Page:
No, if they'd been autobiographical figures they'd have become the main characters and it would have been an entirely different film. Manzai routines are a traditional way of making people laugh, but my approach has always been to break all the rules. When I first appeared as a comedian on a stage in Asukusa, I was banned from performing there again for six months - because I spoke badly of the management, the venue and the audience. I went on to break the rules of television performing and novel-writing too. Maybe I'm doing the same in film?

What was in your mind when you took over direction of your first film, "Violent Cop"?

Fukakaku Kinji was originally supposed to direct it, and he was best known for his Jingi Naki Tatakai (Battles Without Honour or Humanity, 1973-79) series. I didn't want anything like the exaggerated actions and emotions in those films, and so my first thought was to rewrite the script to anchor it in things that I knew, to make it more believable. I had two real images of violence in my mind when I made that film: one was seeing a guy who'd been stabbed in my neighbourhood, and the other was the television image of an American soldier killing a Viet-Cong guerrilla with a single bullet. I found both of those far more shocking than anything I'd seen in the movies.

When you write a script, how do you decide whether to act in the film yourself or not?

For me, film is essentially silent. I like films without dialogue or music. The audience should be able to get all it needs from the images alone. Nothing should need to be explained through dialogue. Obviously I try to get inside my characters when I write them and I know what their facial expressions and behaviour should be expressing. Whether I appear in the film myself is not the primary consideration. If there's a role for me I'll take it, because as an actor I know what I want as a director. But if the story doesn't offer me a role - as in the case of Kids Return - then I stay behind the camera. It al comes down to the way I want to stimulate the audience's imagination. I have very high expectations of my audience.

Has your success abroad changed your status in Japan? You told me last year you wanted to give up the television work, but you're doing as much as ever.

In think the reaction to my films in Europe have rubbed off here to some extent; I notice that younger Japanese filmmakers now mention my stuff a lot when they discuss their own films. I've always taken my own work as a director seriously, but the Japanese public sees me first and foremost as a comedian - as "Beat" Takeshi - and it's taken many years for them to accept then idea that I might be "Director Kitano" too.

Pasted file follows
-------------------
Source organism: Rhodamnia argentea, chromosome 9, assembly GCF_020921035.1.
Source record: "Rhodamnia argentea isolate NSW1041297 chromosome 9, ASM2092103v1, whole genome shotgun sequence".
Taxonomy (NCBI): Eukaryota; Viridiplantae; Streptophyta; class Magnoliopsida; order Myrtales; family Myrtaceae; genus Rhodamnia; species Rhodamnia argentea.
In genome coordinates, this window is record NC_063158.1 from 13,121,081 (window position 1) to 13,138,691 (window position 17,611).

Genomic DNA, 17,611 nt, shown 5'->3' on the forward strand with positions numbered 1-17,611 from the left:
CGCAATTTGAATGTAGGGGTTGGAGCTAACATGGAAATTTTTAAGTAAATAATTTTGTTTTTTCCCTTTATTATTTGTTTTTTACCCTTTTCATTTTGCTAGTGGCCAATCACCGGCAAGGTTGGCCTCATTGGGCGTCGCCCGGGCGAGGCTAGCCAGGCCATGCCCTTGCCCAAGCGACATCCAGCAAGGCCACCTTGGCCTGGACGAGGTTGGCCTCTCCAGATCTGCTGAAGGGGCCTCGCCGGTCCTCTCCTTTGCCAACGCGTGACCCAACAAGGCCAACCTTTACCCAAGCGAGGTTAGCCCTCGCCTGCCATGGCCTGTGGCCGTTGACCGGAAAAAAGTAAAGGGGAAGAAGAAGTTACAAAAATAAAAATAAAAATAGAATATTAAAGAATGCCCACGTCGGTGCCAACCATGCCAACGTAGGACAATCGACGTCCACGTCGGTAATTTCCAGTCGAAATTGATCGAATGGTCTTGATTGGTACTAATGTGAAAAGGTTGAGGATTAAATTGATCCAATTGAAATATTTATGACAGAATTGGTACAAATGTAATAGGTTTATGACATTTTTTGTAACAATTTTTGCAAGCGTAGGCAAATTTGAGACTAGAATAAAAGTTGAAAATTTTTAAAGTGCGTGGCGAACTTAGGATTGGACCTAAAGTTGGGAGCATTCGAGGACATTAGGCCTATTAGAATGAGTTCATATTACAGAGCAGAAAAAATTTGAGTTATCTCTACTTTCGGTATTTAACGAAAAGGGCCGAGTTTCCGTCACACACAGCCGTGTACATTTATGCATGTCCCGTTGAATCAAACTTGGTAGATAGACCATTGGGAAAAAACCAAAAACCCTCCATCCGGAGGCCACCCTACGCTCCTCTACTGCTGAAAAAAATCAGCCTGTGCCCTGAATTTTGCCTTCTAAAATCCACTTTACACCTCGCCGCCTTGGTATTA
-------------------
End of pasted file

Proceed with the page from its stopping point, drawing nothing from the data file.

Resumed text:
As a director, I'm like a sponge. I feel a need to take in many things. I do television, pachinko (Japanese pinball), baseball, the lot. And it's when I squeeze that a film comes out. I think I'd e a lesser filmmaker if I limited my other activities. It's a good thing to experience everything you can. For example, I'm glad I once boxed a bit, so I could get the boxing details right in this film.

I hope you didn't have to become a yakuza to get the gang scenes right!

I don't think so, but I doubt that any other comedian or television personality is more popular with the yakuza than I am. One time I was in Osaka walking around with a friend when I noticed that there seemed to be a lot of yakuza types around. I later found out that the local oyabun had heard I was in town and sent out bodyguards to make sure I'd be safe. When I heard that, I swore I'd never set foot there again!

And where does your new interest in painting fit in with the other things?

I think it's very similar to the way I make films. I want my pictures to tell a story, just like the scenes in my films. And what gets in the way of stories is dialogue, and so I avoid it.

"Kids Return" was premiered at Cannes. Japanese names throughout in the Japanese order: surname first. Grateful thanks to Hiromi Monro for help with translation.

By Tony Rayns (Sight and Sound June 1996). All rights are reserved by Tony Rayns, Sight and Sound and The British Film Institute (BFI). The article is reproduced by with the kind permission by Tony Rayns.